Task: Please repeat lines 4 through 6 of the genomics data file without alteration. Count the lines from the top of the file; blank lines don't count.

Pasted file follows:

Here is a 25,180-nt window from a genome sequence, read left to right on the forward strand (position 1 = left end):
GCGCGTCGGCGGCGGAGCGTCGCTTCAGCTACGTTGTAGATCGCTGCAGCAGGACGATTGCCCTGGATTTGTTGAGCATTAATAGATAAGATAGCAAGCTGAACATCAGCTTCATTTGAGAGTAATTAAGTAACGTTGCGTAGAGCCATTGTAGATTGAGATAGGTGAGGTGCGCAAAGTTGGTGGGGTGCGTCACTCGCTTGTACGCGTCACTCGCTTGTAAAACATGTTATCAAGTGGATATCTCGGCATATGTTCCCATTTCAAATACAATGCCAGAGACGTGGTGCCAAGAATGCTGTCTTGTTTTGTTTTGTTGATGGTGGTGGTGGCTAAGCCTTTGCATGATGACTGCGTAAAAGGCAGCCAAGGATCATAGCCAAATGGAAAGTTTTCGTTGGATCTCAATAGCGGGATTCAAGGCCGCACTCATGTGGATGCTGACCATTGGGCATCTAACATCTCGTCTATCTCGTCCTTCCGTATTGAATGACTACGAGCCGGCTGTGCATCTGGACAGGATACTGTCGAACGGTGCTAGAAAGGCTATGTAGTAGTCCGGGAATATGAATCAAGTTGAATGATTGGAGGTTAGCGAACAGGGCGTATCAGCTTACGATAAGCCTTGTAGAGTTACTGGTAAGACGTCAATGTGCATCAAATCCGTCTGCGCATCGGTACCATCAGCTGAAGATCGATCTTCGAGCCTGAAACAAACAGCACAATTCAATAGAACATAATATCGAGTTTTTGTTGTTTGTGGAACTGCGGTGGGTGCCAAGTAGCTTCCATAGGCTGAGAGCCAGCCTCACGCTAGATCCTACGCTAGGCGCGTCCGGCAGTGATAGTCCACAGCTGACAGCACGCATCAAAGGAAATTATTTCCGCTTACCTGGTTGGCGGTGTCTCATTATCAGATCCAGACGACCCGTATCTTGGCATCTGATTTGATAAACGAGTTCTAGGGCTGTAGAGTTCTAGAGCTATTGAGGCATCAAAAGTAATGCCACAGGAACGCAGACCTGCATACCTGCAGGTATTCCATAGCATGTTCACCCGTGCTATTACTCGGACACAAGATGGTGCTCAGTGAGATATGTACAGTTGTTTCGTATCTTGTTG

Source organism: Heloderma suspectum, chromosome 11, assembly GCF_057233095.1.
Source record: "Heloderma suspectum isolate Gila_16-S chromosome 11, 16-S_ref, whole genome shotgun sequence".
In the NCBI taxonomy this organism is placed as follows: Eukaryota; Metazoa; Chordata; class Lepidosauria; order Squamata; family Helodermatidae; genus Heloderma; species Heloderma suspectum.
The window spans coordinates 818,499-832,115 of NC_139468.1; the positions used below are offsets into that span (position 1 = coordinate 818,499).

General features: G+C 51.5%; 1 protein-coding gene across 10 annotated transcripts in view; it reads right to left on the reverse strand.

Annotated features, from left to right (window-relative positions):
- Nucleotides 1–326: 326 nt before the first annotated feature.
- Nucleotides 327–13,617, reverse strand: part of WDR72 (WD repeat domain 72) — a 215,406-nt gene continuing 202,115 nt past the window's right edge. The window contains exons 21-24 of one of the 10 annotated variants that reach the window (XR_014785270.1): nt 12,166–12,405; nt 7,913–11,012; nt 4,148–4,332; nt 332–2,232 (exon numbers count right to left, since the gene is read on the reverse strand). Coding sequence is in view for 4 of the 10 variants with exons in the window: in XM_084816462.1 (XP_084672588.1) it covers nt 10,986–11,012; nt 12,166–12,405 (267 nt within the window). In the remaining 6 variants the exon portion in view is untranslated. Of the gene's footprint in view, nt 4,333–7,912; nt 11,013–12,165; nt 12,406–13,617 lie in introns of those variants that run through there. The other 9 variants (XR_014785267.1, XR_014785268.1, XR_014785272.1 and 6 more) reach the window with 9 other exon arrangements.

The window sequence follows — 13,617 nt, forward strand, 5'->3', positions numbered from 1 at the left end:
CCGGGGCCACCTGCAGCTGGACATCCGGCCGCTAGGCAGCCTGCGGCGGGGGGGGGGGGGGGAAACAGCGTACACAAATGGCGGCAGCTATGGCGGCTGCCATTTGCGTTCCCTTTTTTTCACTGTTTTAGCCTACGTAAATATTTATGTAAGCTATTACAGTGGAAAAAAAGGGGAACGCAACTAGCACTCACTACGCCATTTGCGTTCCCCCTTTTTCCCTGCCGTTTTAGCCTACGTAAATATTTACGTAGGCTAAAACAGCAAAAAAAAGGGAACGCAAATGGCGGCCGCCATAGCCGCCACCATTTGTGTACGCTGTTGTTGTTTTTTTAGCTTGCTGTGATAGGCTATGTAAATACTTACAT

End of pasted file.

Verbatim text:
Source record: "Heloderma suspectum isolate Gila_16-S chromosome 11, 16-S_ref, whole genome shotgun sequence".
In the NCBI taxonomy this organism is placed as follows: Eukaryota; Metazoa; Chordata; class Lepidosauria; order Squamata; family Helodermatidae; genus Heloderma; species Heloderma suspectum.
The window spans coordinates 818,499-832,115 of NC_139468.1; the positions used below are offsets into that span (position 1 = coordinate 818,499).